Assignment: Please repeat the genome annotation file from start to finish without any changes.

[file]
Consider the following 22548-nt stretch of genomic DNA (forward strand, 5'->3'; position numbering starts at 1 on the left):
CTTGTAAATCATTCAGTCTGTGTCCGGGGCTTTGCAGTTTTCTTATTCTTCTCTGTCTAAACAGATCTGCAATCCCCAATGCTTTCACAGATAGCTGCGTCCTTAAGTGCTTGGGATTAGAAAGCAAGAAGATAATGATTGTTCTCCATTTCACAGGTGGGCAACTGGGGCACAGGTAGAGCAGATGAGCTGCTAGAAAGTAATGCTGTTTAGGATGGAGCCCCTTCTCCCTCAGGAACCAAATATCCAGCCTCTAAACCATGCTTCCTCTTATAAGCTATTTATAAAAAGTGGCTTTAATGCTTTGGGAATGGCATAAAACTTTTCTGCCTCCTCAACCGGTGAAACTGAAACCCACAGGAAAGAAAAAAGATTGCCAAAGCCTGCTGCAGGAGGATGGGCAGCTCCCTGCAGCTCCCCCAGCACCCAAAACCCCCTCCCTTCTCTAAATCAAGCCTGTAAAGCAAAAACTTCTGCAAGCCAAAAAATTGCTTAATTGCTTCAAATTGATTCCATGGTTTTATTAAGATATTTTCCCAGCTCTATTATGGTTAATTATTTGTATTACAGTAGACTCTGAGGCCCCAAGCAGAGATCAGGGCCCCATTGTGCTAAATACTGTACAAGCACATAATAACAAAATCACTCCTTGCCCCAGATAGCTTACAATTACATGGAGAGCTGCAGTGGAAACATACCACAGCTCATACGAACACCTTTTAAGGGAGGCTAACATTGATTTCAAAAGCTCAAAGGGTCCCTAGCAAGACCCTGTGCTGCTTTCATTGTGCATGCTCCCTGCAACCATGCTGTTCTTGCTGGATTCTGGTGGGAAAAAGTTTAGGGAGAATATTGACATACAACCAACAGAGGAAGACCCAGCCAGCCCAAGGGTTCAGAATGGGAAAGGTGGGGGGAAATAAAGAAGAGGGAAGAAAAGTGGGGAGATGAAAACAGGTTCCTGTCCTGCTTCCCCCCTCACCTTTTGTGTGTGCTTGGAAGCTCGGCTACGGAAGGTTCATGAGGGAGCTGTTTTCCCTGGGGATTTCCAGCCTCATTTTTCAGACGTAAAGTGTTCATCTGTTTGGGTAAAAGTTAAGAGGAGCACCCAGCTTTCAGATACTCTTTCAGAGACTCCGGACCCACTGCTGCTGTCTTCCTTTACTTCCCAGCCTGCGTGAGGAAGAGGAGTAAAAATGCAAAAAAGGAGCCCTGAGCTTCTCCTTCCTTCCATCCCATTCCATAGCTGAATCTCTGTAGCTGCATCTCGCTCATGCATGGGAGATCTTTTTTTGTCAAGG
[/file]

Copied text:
Consider the following 22548-nt stretch of genomic DNA (forward strand, 5'->3'; position numbering starts at 1 on the left):
CTTGTAAATCATTCAGTCTGTGTCCGGGGCTTTGCAGTTTTCTTATTCTTCTCTGTCTAAACAGATCTGCAATCCCCAATGCTTTCACAGATAGCTGCGTCCTTAAGTGCTTGGGATTAGAAAGCAAGAAGATAATGATTGTTCTCCATTTCACAGGTGGGCAACTGGGGCACAGGTAGAGCAGATGAGCTGCTAGAAAGTAATGCTGTTTAGGATGGAGCCCCTTCTCCCTCAGGAACCAAATATCCAGCCTCTAAACCATGCTTCCTCTTATAAGCTATTTATAAAAAGTGGCTTTAATGCTTTGGGAATGGCATAAAACTTTTCTGCCTCCTCAACCGGTGAAACTGAAACCCACAGGAAAGAAAAAAGATTGCCAAAGCCTGCTGCAGGAGGATGGGCAGCTCCCTGCAGCTCCCCCAGCACCCAAAACCCCCTCCCTTCTCTAAATCAAGCCTGTAAAGCAAAAACTTCTGCAAGCCAAAAAATTGCTTAATTGCTTCAAATTGATTCCATGGTTTTATTAAGATATTTTCCCAGCTCTATTATGGTTAATTATTTGTATTACAGTAGACTCTGAGGCCCCAAGCAGAGATCAGGGCCCCATTGTGCTAAATACTGTACAAGCACATAATAACAAAATCACTCCTTGCCCCAGATAGCTTACAATTACATGGAGAGCTGCAGTGGAAACATACCACAGCTCATACGAACACCTTTTAAGGGAGGCTAACATTGATTTCAAAAGCTCAAAGGGTCCCTAGCAAGACCCTGTGCTGCTTTCATTGTGCATGCTCCCTGCAACCATGCTGTTCTTGCTGGATTCTGGTGGGAAAAAGTTTAGGGAGAATATTGACATACAACCAACAGAGGAAGACCCAGCCAGCCCAAGGGTTCAGAATGGGAAAGGTGGGGGGAAATAAAGAAGAGGGAAGAAAAGTGGGGAGATGAAAACAGGTTCCTGTCCTGCTTCCCCCCTCACCTTTTGTGTGTGCTTGGAAGCTCGGCTACGGAAGGTTCATGAGGGAGCTGTTTTCCCTGGGGATTTCCAGCCTCATTTTTCAGACGTAAAGTGTTCATCTGTTTGGGTAAAAGTTAAGAGGAGCACCCAGCTTTCAGATACTCTTTCAGAGACTCCGGACCCACTGCTGCTGTCTTCCTTTACTTCCCAGCCTGCGTGAGGAAGAGGAGTAAAAATGCAAAAAAGGAGCCCTGAGCTTCTCCTTCCTTCCATCCCATTCCATAGCTGAATCTCTGTAGCTGCATCTCGCTCATGCATGGGAGATCTTTTTTTGTCAAGG